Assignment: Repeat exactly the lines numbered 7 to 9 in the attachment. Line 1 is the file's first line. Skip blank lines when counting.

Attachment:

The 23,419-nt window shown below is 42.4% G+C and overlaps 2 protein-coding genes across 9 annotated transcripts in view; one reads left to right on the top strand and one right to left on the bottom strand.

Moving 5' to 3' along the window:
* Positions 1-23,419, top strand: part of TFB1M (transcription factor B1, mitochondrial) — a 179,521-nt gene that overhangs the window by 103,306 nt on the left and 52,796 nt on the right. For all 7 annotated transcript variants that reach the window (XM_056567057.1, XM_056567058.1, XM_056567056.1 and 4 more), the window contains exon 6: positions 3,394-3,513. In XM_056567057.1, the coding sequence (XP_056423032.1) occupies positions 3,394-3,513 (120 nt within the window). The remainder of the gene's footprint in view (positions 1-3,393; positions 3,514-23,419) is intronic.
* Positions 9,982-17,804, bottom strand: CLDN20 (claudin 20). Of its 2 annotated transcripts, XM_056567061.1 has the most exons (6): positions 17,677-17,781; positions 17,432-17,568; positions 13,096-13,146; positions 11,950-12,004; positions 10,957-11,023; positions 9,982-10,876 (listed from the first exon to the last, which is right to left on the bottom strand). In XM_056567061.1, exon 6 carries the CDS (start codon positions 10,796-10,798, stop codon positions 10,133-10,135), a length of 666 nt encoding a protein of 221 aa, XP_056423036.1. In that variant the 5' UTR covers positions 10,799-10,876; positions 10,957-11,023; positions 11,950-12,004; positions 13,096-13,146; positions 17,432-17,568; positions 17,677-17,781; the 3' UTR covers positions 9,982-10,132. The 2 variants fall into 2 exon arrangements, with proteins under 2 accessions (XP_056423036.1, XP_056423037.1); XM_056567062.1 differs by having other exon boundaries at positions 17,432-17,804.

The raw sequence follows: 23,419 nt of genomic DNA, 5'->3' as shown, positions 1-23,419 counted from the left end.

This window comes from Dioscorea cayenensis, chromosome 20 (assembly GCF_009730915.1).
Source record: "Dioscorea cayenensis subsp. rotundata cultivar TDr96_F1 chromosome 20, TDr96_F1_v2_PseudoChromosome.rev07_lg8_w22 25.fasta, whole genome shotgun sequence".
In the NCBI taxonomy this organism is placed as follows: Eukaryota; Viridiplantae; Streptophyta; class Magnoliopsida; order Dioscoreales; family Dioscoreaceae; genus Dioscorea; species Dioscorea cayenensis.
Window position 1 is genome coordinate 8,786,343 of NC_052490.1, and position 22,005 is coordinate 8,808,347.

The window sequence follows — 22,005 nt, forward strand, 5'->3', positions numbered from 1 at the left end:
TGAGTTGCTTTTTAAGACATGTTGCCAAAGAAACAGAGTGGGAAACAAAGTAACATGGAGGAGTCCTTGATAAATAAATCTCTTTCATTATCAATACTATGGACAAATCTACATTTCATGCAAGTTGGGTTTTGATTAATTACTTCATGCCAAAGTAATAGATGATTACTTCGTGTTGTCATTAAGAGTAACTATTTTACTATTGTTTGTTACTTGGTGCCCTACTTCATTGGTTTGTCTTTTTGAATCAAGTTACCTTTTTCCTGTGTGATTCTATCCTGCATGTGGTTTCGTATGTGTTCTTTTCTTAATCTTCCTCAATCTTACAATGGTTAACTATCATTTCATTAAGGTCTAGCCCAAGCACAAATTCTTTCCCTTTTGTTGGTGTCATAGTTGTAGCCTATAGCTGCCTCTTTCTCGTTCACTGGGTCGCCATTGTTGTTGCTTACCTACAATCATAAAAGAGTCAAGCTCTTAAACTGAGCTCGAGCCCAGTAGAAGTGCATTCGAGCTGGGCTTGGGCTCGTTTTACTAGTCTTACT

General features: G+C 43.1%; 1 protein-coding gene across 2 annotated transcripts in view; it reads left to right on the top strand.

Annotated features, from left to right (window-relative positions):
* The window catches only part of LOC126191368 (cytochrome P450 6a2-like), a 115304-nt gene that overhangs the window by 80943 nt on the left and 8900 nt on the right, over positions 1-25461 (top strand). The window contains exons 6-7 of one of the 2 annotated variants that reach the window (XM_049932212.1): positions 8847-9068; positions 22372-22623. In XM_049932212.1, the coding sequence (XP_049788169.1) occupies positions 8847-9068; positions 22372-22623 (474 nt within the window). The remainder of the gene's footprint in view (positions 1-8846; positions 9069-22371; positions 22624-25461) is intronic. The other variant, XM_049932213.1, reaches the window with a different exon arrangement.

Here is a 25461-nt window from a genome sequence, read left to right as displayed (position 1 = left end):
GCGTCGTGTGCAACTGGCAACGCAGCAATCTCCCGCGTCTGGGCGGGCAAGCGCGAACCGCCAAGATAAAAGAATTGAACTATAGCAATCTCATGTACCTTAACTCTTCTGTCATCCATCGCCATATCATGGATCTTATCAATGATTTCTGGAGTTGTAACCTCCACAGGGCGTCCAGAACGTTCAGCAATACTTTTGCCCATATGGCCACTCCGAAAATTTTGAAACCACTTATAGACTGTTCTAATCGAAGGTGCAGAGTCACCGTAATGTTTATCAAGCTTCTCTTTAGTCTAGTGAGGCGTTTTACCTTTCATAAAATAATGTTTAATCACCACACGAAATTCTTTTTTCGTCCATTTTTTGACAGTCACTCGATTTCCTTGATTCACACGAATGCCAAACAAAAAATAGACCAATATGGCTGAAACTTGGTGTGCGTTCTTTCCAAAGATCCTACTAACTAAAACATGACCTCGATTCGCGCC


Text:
Source record: "Dioscorea cayenensis subsp. rotundata cultivar TDr96_F1 chromosome 20, TDr96_F1_v2_PseudoChromosome.rev07_lg8_w22 25.fasta, whole genome shotgun sequence".
In the NCBI taxonomy this organism is placed as follows: Eukaryota; Viridiplantae; Streptophyta; class Magnoliopsida; order Dioscoreales; family Dioscoreaceae; genus Dioscorea; species Dioscorea cayenensis.
Window position 1 is genome coordinate 8,786,343 of NC_052490.1, and position 22,005 is coordinate 8,808,347.